“Big Giant Me” wasn’t intended to be a children’s song, but kids can easily identify with its lyrics and story. (There is a lyric about things needing to grow or they will die, so use your own discretion on the appropriateness for your own kids.) Whedon describes the song as “about the idea of change, and how much someone will accept you for yourself and what you are and what you’re going to become.”
Shawnee Kilgore sings with a voice so sweet and clear that makes it a perfect song for quiet time at the end of the day. And through it all, Whedon fans will smile, knowing one of their favorite creative talents is behind the words.
This summer, I will begin contemplating the possibilities of re-learning the guitar.
I was never a “performance-worthy” player, but I wasn’t too bad. More importantly, when I was playing as a teenager, I felt like I was a full-fledged rock star. Even though I was an awkward, socially inept teenager, when I sat on the step outside my bedroom cranking out the easy version of Stray Cats or Social Distortion hits, I was a tall, slender femme fatale, who could rock as good as any mullet-wearing boys in an 80s hair band or early 90s grunge group.
I knew that if and when I became a mother, I would spend at least an hour each day teaching my children rockin’ chords and passing my love of this instrument to them via the magic of the family jam session.
This hasn’t happened.
It isn’t that I have been completely negligent in this area. I have instilled in my girls a love for all types of music. Of course, I always emphasize there are really only two types of music: “good” and “bad,” regardless of actual genre. My oldest joined the guitar club in fifth grade, and we do “rock out” occasionally with the help of a PS3 and an old version of Rock Band.
Note: My definition of “good” and “bad” is one I picked up from a quote taped to the our college radio station’s door when I was a disc jockey. I can’t remember the name of whatever clever curmudgeon coined it, but I think it holds true to everyone, whether they admit it or not: “‘Good music’ is music I like. ‘Bad music’ is music I don’t like.”
Despite all this, actually breaking out the old electric I’ve had since I was sixteen and wailing away on it with my girls has become a forgotten priority, until recently.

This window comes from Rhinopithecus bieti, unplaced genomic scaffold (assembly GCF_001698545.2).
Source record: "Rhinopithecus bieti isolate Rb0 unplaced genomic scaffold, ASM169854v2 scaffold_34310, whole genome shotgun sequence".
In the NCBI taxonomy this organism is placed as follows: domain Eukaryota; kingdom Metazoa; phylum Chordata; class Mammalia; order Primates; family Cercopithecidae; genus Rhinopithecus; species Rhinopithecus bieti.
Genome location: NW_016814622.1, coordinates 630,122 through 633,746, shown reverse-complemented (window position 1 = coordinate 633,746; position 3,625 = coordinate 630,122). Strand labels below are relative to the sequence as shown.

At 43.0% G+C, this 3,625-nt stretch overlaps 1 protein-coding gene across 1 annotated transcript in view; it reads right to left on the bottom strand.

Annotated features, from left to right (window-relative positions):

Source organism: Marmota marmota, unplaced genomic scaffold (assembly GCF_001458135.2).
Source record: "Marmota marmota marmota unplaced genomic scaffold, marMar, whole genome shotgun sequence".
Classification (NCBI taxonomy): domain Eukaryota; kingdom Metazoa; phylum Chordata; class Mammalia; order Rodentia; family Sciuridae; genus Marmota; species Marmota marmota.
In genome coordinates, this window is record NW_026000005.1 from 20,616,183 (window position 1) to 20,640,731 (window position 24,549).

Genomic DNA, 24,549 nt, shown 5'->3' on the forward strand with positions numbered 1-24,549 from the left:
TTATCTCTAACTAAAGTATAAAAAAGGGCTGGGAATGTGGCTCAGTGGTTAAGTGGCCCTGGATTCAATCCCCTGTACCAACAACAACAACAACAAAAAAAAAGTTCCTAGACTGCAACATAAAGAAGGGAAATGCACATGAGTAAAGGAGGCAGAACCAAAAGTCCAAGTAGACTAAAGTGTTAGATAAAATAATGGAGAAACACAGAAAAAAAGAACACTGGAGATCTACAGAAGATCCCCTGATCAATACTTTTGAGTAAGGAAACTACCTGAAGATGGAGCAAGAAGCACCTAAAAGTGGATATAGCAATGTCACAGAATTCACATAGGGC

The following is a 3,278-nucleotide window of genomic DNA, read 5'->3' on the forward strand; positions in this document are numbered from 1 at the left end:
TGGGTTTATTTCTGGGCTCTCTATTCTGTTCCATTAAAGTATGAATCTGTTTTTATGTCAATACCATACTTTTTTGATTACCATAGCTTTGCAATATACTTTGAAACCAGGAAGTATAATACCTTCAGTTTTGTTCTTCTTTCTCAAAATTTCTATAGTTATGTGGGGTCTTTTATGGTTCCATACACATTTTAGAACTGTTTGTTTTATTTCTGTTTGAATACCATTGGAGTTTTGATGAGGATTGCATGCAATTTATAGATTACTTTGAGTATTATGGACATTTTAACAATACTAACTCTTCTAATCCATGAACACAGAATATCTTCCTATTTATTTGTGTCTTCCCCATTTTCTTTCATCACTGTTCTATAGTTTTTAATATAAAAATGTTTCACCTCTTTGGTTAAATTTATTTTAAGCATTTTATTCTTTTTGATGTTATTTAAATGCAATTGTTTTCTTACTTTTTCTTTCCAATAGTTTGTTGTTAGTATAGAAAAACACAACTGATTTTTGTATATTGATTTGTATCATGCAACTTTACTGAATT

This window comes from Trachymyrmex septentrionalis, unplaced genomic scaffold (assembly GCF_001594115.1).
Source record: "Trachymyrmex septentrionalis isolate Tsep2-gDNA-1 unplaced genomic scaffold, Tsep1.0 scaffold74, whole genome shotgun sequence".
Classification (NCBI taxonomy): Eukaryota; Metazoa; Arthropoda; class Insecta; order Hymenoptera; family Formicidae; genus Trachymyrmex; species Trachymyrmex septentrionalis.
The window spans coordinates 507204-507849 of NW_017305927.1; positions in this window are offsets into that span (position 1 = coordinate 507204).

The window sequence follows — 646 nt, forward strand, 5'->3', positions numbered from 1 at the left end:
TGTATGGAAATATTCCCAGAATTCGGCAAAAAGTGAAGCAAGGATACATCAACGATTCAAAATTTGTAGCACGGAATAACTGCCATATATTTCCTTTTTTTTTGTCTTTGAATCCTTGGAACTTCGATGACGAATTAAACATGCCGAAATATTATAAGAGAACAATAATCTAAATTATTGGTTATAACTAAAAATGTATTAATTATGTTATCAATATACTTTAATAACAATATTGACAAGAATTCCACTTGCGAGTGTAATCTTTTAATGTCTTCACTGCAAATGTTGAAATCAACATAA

I explored the back of my closet as if it were a passage to Narnia and dug out my guitar. It still looked polished and primed for the spotlight, but when I looked in the mirror after pulling the strap over my head, I realized I did not. My 45-year-old frame didn’t look anywhere like that of a headliner, or even the local opening act.
Who was I kidding? Was I simply too old to take up the “axe” again?
I was on my way to settling into some self-pity of being past my “cool” years, when I remembered a beer commercial in the 1990s featuring one of the musicians, who inspired me to begin playing in the first place, Brian Setzer.
In this ad, Setzer shared the stage with a retro-looking grandma matching his style, note for note. I realized there were—and are—plenty of women age fortysomething and older who are still considered masters in their field. As a matter of fact, there are sixty-, seventy-, and eightysomethings out there, as well.
Here are four women in over 60—plus one “youngster” in her 50s—who have remained celebrated guitar forces in everything from classical to punk:
Cordell Jackson, Rockabilly:
The aforementioned “old lady” in the Brian Setzer video, Jackson was in her 70s when she filmed this commercial. She was discovered by a whole new generation of rockabilly fans, for the high-speed riffs and sassy attitude. She had already broken ground for women in the music industry long before that, however, as she was the first woman recording engineer in America. She also founded her own Memphis-based record label, Moon Record, which she ran until her death in 2004.